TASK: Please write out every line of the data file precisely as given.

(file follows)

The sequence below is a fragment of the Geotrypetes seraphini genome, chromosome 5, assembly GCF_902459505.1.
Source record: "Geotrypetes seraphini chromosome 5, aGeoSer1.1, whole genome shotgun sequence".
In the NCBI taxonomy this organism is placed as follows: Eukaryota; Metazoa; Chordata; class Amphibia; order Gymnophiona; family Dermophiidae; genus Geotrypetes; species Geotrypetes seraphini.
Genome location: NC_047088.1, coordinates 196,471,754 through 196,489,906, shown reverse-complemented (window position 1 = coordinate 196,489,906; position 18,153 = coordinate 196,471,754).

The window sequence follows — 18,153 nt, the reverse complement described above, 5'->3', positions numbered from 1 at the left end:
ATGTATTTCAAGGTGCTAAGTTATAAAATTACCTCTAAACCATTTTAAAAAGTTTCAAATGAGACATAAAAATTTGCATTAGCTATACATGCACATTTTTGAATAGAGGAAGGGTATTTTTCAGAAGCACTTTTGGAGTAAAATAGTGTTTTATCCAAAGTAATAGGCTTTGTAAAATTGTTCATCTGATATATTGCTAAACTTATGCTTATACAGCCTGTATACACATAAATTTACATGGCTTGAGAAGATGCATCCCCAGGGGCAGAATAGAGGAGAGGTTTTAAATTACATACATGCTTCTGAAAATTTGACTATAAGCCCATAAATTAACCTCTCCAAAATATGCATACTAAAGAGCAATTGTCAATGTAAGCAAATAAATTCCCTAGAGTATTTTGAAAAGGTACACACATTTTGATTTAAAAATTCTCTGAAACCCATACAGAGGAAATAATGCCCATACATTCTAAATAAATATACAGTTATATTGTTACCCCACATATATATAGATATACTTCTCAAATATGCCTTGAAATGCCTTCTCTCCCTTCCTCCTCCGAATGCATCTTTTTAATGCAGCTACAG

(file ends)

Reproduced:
The sequence below is a fragment of the Geotrypetes seraphini genome, chromosome 5, assembly GCF_902459505.1.
Source record: "Geotrypetes seraphini chromosome 5, aGeoSer1.1, whole genome shotgun sequence".
In the NCBI taxonomy this organism is placed as follows: Eukaryota; Metazoa; Chordata; class Amphibia; order Gymnophiona; family Dermophiidae; genus Geotrypetes; species Geotrypetes seraphini.
Genome location: NC_047088.1, coordinates 196,471,754 through 196,489,906, shown reverse-complemented (window position 1 = coordinate 196,489,906; position 18,153 = coordinate 196,471,754).

The window sequence follows — 18,153 nt, the reverse complement described above, 5'->3', positions numbered from 1 at the left end:
ATGTATTTCAAGGTGCTAAGTTATAAAATTACCTCTAAACCATTTTAAAAAGTTTCAAATGAGACATAAAAATTTGCATTAGCTATACATGCACATTTTTGAATAGAGGAAGGGTATTTTTCAGAAGCACTTTTGGAGTAAAATAGTGTTTTATCCAAAGTAATAGGCTTTGTAAAATTGTTCATCTGATATATTGCTAAACTTATGCTTATACAGCCTGTATACACATAAATTTACATGGCTTGAGAAGATGCATCCCCAGGGGCAGAATAGAGGAGAGGTTTTAAATTACATACATGCTTCTGAAAATTTGACTATAAGCCCATAAATTAACCTCTCCAAAATATGCATACTAAAGAGCAATTGTCAATGTAAGCAAATAAATTCCCTAGAGTATTTTGAAAAGGTACACACATTTTGATTTAAAAATTCTCTGAAACCCATACAGAGGAAATAATGCCCATACATTCTAAATAAATATACAGTTATATTGTTACCCCACATATATATAGATATACTTCTCAAATATGCCTTGAAATGCCTTCTCTCCCTTCCTCCTCCGAATGCATCTTTTTAATGCAGCTACAG